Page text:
Tidhar Tzur, a lawyer, wasn’t surprised about the tax-irregularity suspicions against Inbal Or, one of Israel’s most glamorous businesswomen. Or specializes in purchasing groups – people who pool their resources to develop an apartment project.
“About four years ago, I cross-examined her for a long time over a complaint that employees had filed against her. In one situation, she stood before the judge, and, in answering a question I had asked her, replied: ‘I don’t understand what you said,’ as she consulted a notebook,” Tzur said.
“I asked her again and again and she responded ‘I don’t understand. Ask again,’ until the judge reprimanded her: ‘Stop texting on your phone while he’s cross-examining you. Where do you think you are?’ She simply put the phone into the notebook and fiddled with it during the cross-examination.”
That case includes court quotes from Or such as: “Bonuses are an invention of employees to consume money from the company.” At one point, she asked for a five-minute break to make a phone call.
But now, for the time being, she’ll be making her calls from home. As of last week, the only trace of Or at her company’s 21st-floor offices at Tel Aviv’s Azrieli Center were pictures of her on the walls.
Until March 8, she can be found at home on Shostakovich Street in the north Tel Aviv neighborhood of Ramat Aviv. She’s under house arrest after she and her company’s chief financial officer, Dror Giladi, were detained after a Tax Authority investigation into possible tax irregularities worth tens of millions of shekels.
The authority based the house arrest on concerns that she would obstruct the investigation and that she had not been cooperating. She had not reported for questioning and had not produced requested documents, the authority said.
At a closed-door hearing last week at the authority, Or reportedly denied any wrongdoing and suggested that she take a lie-detector test. “I manage 18 companies. I’m stunned. I’m not lying. Everything’s the truth,” she said.
“I’ve been running the business for 11 years. I have 1,000 clients and 27 projects, and they’re not letting me talk to the bank. I’ve built the business with my 10 fingers. It never occurred to me that I’d be standing here.”
She reportedly accused the authorities of “murdering” her before checking their facts. Or is suspected of failing to report income and of falsifying expenses. Her lawyers call any transgression an honest mistake.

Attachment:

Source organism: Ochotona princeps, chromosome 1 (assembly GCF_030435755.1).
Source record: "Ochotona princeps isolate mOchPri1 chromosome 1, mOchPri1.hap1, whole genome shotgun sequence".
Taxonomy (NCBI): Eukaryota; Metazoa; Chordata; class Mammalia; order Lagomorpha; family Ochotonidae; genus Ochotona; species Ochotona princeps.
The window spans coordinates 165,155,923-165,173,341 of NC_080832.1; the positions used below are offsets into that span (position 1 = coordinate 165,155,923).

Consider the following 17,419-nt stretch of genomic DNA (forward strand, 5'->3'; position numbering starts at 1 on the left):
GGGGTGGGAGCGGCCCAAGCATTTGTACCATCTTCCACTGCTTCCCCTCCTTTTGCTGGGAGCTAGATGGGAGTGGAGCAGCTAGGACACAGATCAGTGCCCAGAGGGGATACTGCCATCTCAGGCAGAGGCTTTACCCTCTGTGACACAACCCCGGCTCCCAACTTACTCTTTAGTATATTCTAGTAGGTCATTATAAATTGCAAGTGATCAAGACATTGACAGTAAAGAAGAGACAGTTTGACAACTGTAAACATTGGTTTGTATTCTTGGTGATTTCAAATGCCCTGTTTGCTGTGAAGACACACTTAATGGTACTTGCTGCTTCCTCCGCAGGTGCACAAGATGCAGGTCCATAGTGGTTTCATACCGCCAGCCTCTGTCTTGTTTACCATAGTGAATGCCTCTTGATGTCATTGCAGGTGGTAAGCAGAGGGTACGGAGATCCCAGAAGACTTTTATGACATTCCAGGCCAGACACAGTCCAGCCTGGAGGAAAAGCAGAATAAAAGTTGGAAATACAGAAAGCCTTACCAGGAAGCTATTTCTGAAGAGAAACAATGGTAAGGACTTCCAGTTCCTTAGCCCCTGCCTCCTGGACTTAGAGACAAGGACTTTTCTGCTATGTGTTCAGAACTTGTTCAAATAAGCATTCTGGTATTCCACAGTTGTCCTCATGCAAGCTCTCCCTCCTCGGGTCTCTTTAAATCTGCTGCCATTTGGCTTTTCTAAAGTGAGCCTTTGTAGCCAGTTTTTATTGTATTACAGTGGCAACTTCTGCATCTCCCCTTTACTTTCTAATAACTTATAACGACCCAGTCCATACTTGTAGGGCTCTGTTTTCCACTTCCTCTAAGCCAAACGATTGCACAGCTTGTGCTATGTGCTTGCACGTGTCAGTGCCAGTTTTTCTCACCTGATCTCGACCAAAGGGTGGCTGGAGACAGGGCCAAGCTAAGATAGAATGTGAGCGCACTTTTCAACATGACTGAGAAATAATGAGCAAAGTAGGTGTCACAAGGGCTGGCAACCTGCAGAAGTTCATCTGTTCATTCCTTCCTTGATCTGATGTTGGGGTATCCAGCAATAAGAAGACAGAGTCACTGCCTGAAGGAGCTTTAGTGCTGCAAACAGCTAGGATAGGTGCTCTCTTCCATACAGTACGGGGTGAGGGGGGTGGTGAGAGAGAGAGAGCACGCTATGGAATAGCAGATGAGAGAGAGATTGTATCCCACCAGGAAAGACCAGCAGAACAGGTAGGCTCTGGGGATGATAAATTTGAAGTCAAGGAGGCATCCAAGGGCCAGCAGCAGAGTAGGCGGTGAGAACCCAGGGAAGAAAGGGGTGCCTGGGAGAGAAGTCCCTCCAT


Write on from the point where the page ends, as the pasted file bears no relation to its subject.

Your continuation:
One suspicion is that, among the many companies through which the Inbal Or Group operates, some transactions were never reported to the Tax Authority, hiding tens of millions of shekels in revenue.
For the most part, Or hasn’t been selling actual apartments, she has been organizing purchasing groups and receiving a percentage. The suspicions have nothing to do with her clients, just the extent to which taxes were paid on the company’s income.
Still, last month, after years when she was considered Israel’s purchasing-group queen, Or announced she would become a plain old project developer. She cited friction within purchasing groups that became a hot media topic.
For its part, Or City Real Estate told TheMarker the advantage of joining a purchasing group is reflected in the price, and the group’s clients have enjoyed significant appreciation in the value of their property, even if in some cases costs have risen.
Born in the business
It may be no wonder if Or hasn’t found the time for buyer complaints or disgruntled employees. She has been busy building her empire. In Tel Aviv and suburban Ramat Gan she has been involved in dozens of high-rise apartment towers.
Few developers under 40 have the 39-year-old Or’s résumé. Born in Be’er Sheva, hers is a nearly perfect Cinderella story.
In previous interviews, she has told how a crane accident sidelined her father from the construction business and she was forced to sell books door to door while in high school. She said her childhood sweetheart to whom she was engaged was killed in an accident, after which she set out to conquer Tel Aviv.